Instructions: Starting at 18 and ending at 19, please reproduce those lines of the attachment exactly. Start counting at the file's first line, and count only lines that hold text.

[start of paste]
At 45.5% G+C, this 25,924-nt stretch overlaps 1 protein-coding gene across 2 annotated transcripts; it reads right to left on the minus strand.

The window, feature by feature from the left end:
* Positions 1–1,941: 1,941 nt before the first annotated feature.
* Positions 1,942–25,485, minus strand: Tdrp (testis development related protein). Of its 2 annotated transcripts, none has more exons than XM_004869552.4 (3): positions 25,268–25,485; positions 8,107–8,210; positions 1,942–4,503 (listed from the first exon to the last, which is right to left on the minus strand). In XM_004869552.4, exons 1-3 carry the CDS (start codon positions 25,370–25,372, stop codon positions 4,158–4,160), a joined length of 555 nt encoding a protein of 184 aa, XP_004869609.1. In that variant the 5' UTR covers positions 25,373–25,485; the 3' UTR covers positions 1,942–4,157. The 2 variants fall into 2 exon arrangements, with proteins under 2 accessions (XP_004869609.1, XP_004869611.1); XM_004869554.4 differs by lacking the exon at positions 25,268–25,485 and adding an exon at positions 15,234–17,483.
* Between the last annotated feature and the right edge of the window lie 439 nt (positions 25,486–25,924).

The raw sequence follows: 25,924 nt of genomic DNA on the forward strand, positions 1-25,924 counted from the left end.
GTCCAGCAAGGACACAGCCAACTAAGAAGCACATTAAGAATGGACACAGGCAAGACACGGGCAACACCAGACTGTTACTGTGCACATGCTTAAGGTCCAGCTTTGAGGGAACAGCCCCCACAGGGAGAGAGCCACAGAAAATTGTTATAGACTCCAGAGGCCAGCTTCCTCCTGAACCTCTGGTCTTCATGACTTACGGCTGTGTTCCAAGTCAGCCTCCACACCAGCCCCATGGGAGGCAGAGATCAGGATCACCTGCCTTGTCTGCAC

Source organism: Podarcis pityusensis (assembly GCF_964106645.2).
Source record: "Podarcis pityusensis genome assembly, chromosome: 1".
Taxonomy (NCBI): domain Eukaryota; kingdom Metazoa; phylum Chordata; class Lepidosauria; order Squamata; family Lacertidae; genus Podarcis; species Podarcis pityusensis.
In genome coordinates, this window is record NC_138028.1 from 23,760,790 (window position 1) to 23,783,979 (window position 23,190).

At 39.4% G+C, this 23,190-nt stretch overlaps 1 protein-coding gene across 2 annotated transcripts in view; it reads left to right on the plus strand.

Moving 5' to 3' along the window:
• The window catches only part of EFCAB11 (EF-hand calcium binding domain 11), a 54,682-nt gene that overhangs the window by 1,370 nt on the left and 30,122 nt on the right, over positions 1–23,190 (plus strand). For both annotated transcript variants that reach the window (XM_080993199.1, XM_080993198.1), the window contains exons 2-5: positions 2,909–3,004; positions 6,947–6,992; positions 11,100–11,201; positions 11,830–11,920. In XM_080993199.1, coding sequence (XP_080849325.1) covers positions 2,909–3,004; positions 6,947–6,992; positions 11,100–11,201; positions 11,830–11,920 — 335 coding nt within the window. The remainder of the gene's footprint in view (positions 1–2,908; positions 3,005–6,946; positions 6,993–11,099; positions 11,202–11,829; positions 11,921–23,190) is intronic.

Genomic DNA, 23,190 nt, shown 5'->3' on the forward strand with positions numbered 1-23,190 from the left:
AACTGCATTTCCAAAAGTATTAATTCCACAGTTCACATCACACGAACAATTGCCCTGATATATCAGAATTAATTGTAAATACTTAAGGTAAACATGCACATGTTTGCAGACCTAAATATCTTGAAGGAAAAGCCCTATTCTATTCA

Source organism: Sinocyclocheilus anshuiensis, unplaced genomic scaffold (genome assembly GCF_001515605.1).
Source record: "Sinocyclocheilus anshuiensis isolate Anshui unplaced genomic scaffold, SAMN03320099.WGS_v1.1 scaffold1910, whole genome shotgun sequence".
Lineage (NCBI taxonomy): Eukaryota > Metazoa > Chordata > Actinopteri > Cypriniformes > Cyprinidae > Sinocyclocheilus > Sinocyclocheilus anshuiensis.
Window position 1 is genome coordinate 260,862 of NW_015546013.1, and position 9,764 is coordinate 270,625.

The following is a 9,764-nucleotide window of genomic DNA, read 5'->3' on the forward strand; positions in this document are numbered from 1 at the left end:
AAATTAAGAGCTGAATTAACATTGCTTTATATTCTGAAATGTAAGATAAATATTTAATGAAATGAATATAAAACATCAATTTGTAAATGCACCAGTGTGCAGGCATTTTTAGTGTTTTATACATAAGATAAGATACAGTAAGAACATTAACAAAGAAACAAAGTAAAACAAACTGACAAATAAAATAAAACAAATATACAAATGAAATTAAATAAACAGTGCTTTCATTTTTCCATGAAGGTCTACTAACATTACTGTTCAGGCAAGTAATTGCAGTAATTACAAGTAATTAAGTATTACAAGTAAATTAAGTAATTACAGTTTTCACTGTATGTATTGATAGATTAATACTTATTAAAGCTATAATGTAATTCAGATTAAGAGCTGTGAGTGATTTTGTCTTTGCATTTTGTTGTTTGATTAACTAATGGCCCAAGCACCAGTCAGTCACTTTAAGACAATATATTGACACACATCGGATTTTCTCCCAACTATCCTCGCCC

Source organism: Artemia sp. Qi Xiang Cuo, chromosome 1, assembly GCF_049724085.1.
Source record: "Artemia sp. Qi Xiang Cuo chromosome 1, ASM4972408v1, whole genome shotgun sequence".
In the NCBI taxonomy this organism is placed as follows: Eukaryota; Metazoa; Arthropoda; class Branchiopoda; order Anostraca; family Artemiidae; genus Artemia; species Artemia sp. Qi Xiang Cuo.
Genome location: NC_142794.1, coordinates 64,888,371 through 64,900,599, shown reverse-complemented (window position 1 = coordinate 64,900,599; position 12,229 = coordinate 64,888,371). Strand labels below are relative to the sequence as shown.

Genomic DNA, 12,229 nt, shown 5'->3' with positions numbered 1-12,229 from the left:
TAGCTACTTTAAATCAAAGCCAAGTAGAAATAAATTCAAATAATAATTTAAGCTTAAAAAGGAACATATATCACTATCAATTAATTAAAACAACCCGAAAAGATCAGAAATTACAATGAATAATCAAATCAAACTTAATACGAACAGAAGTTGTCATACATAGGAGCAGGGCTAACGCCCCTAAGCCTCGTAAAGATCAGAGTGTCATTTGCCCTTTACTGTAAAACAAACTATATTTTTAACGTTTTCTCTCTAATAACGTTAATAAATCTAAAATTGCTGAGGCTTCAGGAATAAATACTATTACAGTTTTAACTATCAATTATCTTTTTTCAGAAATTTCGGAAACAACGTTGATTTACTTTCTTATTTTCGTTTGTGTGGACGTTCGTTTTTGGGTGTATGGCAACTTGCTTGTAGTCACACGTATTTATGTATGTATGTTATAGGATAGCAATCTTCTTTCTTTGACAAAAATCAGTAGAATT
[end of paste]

Source record: "Sinocyclocheilus anshuiensis isolate Anshui unplaced genomic scaffold, SAMN03320099.WGS_v1.1 scaffold1910, whole genome shotgun sequence".
Lineage (NCBI taxonomy): Eukaryota > Metazoa > Chordata > Actinopteri > Cypriniformes > Cyprinidae > Sinocyclocheilus > Sinocyclocheilus anshuiensis.